Maria Callas, also affectionately known to her audience as La Divina, has certainly inspired many performing artists, movies and plays. She is the most exquisite American born Greek Soprano that changed the world of Opera forever in the 50is by bringing temperament and drama to the stage. Her "tempestuous, extravagant cascades of sounds, uncontrolled but full of drama and emotion" catapulted her to the top and led to her performing on every important stage in Europe such as La Scala, Vienna State Opera, Royal Opera House.
Although she was soon married to an older wealthy industrialist, Battista Meneghini, she became famous for her scandalous affaire with one of the richest and crudest men in the world: Aristotle(Ari) Onassis who left her after ordering her to abort his child and married Jacky Kennedy instead which most likely contributed to her early decline of confidence and voice.
Astonishing critics and audiences in over 30 different Operas in the roles such as Violetta, Amina, Norma, Lady Macbeth and Aida, just to mention a few, even the most skeptical had to acknowledge not only the flexibility of her limpid, beautifully poised voice, and her splendid high notes but also her fiery interpretation of character.
Gigi Bermingham fearlessly embodies Callas in all her grandeur Sunday, March 24th, 2012 in Todd Nielsen’s version of the Tony award winning play at the International City Theatre in Long Beach and has absolutely no problem filling this great diva’s shoes on stage.
Having received numerous awards for her solo comedy Non-Vital Organs, herself, playing in classics such as HenryV, Twelth Night, The Heiress, Tartuffe and Cherry Orchard she has also starred in films like Alex and Emma and TV shows such as Hart of Dixie, C.S.I, 90210, Days of Our Lives and recently made her directing debut with You Can’t Take It With you she gets the Greek/Italian accent just right.
Married to a composer, Matthew Goldsby, in real life Mrs. Birmingham brings much understanding to Callas’ character. She even looks like her, sitting on her high chair with her footstool, elegantly, proud and incredibly poised. Hitting every beat she truly wears the audiences heart on her sleeve and much outshines Faye Dunoway’s interpretation of Callas several years past.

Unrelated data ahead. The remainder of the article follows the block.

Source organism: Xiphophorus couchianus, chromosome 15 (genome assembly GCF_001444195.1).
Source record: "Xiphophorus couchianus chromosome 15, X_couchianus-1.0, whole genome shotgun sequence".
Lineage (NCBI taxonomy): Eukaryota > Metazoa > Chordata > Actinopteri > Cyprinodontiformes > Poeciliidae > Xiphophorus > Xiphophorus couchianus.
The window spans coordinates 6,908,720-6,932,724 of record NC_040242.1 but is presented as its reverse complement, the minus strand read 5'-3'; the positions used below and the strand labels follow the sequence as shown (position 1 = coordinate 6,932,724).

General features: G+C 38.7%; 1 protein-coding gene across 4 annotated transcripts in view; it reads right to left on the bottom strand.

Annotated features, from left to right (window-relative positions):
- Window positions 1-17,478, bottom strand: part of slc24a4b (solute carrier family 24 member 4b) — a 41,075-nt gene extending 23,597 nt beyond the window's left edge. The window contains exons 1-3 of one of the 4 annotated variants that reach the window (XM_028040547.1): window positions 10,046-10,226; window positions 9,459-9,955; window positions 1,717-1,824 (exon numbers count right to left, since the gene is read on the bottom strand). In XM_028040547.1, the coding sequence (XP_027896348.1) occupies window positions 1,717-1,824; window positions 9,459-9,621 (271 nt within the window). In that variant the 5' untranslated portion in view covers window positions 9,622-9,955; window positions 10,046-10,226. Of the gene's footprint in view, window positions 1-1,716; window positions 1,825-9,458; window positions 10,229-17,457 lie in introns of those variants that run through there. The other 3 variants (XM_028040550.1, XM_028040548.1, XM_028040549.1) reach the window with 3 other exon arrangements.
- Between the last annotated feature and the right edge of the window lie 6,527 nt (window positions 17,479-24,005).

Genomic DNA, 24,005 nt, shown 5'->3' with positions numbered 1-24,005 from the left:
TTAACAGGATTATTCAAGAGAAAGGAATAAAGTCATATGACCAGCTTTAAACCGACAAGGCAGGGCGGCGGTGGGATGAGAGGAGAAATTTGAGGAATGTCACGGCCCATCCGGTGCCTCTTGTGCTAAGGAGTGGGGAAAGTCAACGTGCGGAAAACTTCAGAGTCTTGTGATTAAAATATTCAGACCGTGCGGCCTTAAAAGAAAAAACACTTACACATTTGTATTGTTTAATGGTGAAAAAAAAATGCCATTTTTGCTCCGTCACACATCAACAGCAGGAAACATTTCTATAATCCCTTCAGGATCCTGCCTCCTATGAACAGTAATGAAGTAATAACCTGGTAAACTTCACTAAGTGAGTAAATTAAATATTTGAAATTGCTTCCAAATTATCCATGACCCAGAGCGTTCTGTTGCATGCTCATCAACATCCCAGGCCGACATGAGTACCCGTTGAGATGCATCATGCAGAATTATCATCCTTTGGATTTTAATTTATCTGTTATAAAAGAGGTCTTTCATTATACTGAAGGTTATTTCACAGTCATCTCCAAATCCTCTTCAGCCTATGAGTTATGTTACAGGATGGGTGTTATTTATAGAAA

The play itself, takes place during the last years of Callas’ career as she teaches master classes at the Julliard School in New York City and gives an insight in her tragic life. Suffering from myopia, which left her nearly blind and later a deteriorating voice she is “helping” students understand how much courage, she calls it Mut (German word for courage), technique and discipline it takes to become a “real artist”.
“Know your limitations” and “attentions must be paid to every little detail” speak of the courage and fear Callas must have installed into her students, often discouraging and criticizing them to the point of emotional break down. Still we believe her struggle as a teacher perfectly. Mrs. Birmingham brings humanity, warmth and expressiveness to Callas’ character and although she barely remembers her accompanist’s-, James Lent, and the stagehand, Jeremy Mascia's, name we forgive Callas and are amused.
Danielle Skalsky, playing first soprano Sophie de Palma convinces us of her innocence and brings out the “ Tigress” in Callas only to win her sympathy in the end of her session. The student brings back the memory of her performances at La Scala and her tumultuous relationship with Ari Onassis who calls her his "canary" and just sees her as someone who is “for sale like everybody else” and makes him look “more classy” in public.
Tyler Milliron charms the audience not only with his voice but also with his acting ability as a handsome Tenor, almost gets Callas' unfiltered sense of humor and tries to flirt only to be barked at and praised by the “grande dame” all at once.
Jennifer Shelton’s voice, as Second Soprano Sharon Graham, by far trumps all of the others. Drop dead gorgeous combined with an incredible stage presence and courage she fills the auditorium with her exquisite sound singing the role of Lady Macbeth for Callas not once but twice. Callas inspired by the voice, takes her through every beat of the character of Lady Macbeth showing her new things she never thought about during her session. Miss Shelton hypnotizes the audience with her powerful fiery voice and leaves us wanting more. The Aria is sung with so much passion one can’t imagine why some people wouldn’t like Opera. This is Opera at it’s best which would make Callas proud hearing if she was still alive today.
The play is a great homage to the artist and the cast is a rare gem.
If you want intensity, music, drama and humor in one night you should definitely go see this play. Opera fan or not, you may just learn something new about classical music and what it takes to become an artist.
The play runs March 20-April 14, 2013 at International City Theatre in Long Beach. Ticket Information: 562.436.4610 or www.InternationalCityTheatre.org
Long Beach Performing Arts Center, 300 E Ocean Blvd.
Published on Mar 26, 2013